Somehow, though, the government continues to contend that although the legal test of refugee status is "a well-founded fear of persecution", the fact that asylum-seekers cannot be returned to Zimbabwe for fear they might die does not imply that their fear of this fate is well-founded. This pernicious fuckery just keeps going; it is one of the most repellent features of the post-Michael Howard Home Office that it has so little respect for legality. An unfavourable judgment is not a fact that should alter behaviour, but an unreasonable caprice to be reversed by superior power as soon as possible.
Therefore, it is still worth menacing "Thomas" in the hope he might bugger off; and if he was to do so, and later die in some unpleasantly public fashion in Zimbabwe, the government would bear no responsibility for it. (Even if they paid for his ticket.)
But what was the official who signed this document thinking when they signed their name to the statement that his presence was "not essential to enjoy family ties with his new partner and her children"? What on earth does this mean? Are we to believe that he could pop around at the weekend? Perhaps videoconferencing might be a solution, if he can find a computer and an operational Internet connection whilst keeping away from the Central Intelligence Organisation and not starving to death?
Clearly, this sentence should read something along the lines of "We are aware of your family, and we are indifferent to them," or perhaps just "We don't care." But this would make it a far harder document to sign; it's traditional to cite Orwell's Politics and the English Language at this point. I prefer Vaclav Havel's parable about the baker, who every year put a sign in his window on Revolution Day that read: Workers of the world, unite! Havel asked if he was actually enthused at all about the idea of unity among the workers of the world - of course not. He did it because the Party wanted him to.
But, Havel wrote, had the Party demanded that he put the sign's actual meaning there - a sign that said I am afraid, and therefore obedient - he would have been far less indifferent to its content. If we were to rewrite the letter, we might frame it like this:
Dear Sir,I agree that the tone is harsh, but it could hardly be more distressing for the recipient than the original. I'm not sure what the correct formula of politeness is. (Yours faithfully? Surely not. With kind regards? Nuh. Yours sincerely? That's more like it, I suppose - this version is nothing if not sincere.) But at least, it is clear to the writer what is meant; it would be considerably harder to sign this without examining your conscience, and you could not sign very many without altering your opinion of yourself.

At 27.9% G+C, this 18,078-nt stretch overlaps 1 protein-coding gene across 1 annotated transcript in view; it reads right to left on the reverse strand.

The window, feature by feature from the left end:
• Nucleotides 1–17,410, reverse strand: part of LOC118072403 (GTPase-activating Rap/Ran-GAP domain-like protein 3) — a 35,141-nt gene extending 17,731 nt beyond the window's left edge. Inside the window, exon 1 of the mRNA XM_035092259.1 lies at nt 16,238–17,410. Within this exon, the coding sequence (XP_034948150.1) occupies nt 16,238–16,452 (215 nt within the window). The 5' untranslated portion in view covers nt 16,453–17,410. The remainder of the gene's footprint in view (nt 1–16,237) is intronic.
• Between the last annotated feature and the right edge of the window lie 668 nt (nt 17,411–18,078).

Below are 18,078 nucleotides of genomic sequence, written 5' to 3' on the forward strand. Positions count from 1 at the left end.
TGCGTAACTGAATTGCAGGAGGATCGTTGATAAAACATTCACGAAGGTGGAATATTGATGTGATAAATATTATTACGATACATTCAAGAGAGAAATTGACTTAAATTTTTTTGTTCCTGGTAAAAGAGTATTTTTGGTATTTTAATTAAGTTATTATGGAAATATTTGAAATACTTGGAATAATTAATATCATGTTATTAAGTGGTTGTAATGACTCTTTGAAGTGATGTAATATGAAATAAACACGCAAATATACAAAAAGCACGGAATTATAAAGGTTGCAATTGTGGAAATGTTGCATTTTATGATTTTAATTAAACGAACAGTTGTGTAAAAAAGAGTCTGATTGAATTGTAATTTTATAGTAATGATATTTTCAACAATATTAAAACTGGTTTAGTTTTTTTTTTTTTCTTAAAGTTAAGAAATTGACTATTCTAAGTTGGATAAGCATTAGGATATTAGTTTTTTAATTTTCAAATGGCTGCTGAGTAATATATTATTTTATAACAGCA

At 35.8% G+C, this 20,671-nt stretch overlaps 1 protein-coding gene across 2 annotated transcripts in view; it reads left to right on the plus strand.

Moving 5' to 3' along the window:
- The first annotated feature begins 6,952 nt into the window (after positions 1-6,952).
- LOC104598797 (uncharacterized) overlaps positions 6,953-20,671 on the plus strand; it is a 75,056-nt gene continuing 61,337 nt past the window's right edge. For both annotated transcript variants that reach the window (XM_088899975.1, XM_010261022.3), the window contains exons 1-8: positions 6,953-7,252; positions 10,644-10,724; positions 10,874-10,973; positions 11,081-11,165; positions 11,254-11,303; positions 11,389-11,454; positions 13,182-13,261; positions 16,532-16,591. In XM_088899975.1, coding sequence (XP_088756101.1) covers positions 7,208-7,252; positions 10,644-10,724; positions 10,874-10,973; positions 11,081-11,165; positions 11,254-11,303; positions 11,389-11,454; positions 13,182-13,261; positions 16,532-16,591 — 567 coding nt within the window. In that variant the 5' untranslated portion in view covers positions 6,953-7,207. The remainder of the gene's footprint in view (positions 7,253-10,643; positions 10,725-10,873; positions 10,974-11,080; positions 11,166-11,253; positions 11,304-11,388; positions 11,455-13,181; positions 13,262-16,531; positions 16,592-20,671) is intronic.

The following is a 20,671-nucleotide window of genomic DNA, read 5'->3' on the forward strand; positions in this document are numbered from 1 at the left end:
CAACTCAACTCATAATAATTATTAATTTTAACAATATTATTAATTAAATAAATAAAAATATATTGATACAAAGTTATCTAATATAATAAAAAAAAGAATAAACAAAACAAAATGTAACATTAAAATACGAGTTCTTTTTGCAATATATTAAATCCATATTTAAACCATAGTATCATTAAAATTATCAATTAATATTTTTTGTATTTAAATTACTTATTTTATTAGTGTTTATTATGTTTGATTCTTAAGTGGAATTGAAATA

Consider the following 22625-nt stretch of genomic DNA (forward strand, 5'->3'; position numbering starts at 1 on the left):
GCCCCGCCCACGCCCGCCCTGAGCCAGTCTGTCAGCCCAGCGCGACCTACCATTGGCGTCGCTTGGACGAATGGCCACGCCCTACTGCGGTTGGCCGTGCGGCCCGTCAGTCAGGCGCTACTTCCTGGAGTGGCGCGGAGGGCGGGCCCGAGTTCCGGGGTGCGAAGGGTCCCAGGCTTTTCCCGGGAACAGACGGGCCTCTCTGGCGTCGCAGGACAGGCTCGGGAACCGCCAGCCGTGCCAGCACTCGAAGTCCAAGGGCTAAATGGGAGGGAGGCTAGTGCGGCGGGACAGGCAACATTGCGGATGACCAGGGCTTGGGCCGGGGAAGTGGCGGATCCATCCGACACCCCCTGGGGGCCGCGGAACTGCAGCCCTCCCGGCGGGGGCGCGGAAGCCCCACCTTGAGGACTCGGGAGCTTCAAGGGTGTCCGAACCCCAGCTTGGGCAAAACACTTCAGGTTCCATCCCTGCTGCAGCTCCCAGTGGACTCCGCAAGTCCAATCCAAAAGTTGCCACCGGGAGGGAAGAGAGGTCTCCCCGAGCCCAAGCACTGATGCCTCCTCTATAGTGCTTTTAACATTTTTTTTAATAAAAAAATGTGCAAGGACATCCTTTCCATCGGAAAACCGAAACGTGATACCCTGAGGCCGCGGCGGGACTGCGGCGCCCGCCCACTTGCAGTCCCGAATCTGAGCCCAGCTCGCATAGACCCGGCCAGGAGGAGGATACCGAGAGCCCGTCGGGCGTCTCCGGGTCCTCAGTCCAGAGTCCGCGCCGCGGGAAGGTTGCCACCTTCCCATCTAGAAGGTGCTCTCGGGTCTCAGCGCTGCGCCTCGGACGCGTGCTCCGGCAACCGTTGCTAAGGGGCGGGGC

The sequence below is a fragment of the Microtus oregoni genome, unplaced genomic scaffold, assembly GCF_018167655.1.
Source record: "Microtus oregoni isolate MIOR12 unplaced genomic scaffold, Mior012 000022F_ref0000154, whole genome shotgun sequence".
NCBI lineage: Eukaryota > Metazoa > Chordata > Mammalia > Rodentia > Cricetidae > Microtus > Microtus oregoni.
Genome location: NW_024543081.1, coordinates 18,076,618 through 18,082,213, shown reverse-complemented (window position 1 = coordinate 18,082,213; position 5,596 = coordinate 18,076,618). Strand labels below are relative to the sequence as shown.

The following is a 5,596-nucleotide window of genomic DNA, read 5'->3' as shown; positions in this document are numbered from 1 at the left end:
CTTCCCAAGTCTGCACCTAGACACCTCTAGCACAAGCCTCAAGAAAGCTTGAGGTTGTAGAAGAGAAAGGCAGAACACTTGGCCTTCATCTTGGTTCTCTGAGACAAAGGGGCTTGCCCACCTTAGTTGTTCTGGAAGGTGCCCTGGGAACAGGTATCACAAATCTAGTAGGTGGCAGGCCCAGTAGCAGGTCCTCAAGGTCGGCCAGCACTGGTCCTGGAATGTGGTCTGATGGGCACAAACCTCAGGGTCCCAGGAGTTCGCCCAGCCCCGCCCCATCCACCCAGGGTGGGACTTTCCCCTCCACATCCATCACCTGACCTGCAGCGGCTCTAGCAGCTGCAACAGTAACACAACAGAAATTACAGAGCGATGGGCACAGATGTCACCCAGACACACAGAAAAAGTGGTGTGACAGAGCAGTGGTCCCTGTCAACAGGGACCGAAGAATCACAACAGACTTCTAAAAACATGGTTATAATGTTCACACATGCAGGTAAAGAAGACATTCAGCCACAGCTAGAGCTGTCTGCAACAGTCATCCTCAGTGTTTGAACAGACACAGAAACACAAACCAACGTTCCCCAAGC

We want you to go back to Zimbabwe because we think you are a liar. Unfortunately, the courts do not agree with us and will not permit us to force you, but this makes no difference to our opinion. We are aware of your family, but we do not care.
If I don't sign this they'll sack me.
Civil Servant X.
That such a programme of ruthless honesty, and specifically honesty with self, would be a good first step is a cliché. But sometimes, I doubt it. Consider this column in the FT, by ex-Sunday Torygraph editor Sarah Sands.
So, my Polish builder first worked on my house only a year ago. Seven days a week, 14 hours a day with his crack team. Barely spoke a word in English. Refused tea or coffee, just smoked and consumed Coca-Cola and chocolate biscuits. I was so swelled up with pride at my good fortune that, last December, I recommended him to a liberally inclined film director. I waited for grateful e-mails but none came. I grew a little uneasy.Well, you cannot accuse her of not being conscious of the literal meaning of her words. You could accuse her of class prejudice, exploitation, snobbery, and just being fucking gratuitiously unpleasant because she can, like a dog licking his balls. But you cannot imagine that she was not fully aware of her own meaning, and so, responsible for it.
Then a few months ago, I commissioned my Pole to do a bathroom. He returned without his team. Where were they? He was a little vague; they had disbanded/gone back to Poland/were busy elsewhere, but I should not worry about that.
I didn’t, until it became clear that he was arriving at 10 and knocking off at five. The driven gang was gone. Now he had a baby-faced apprentice who spilt his fizzy drinks on the carpets and broke the window. Every couple of hours they would down amateurish tools for a break. Finally my tight-lipped resentment spilt over.
“What on earth has happened to you?” I cried. “Why don’t you work any more?”
It's also hypocritical; by her own lights, why didn't she put in more time at the Torygraph? Maybe she would still be there - and then, I could more thoroughly avoid the risk of reading her thoughts. Anyway, if you doubt that this little tale is serious, you might read this, published the same day.
Listening to all these experiences, it was as if all the Factory Acts and health and safety regulations had suddenly disappeared in a puff of smoke, along with 150 years of trade union gains. None of this protection existed in the minds of these workers. The government will point to an avalanche of legislation, but the devil is in the detail.I refer the honourable gentleman to this post, this one, and this one.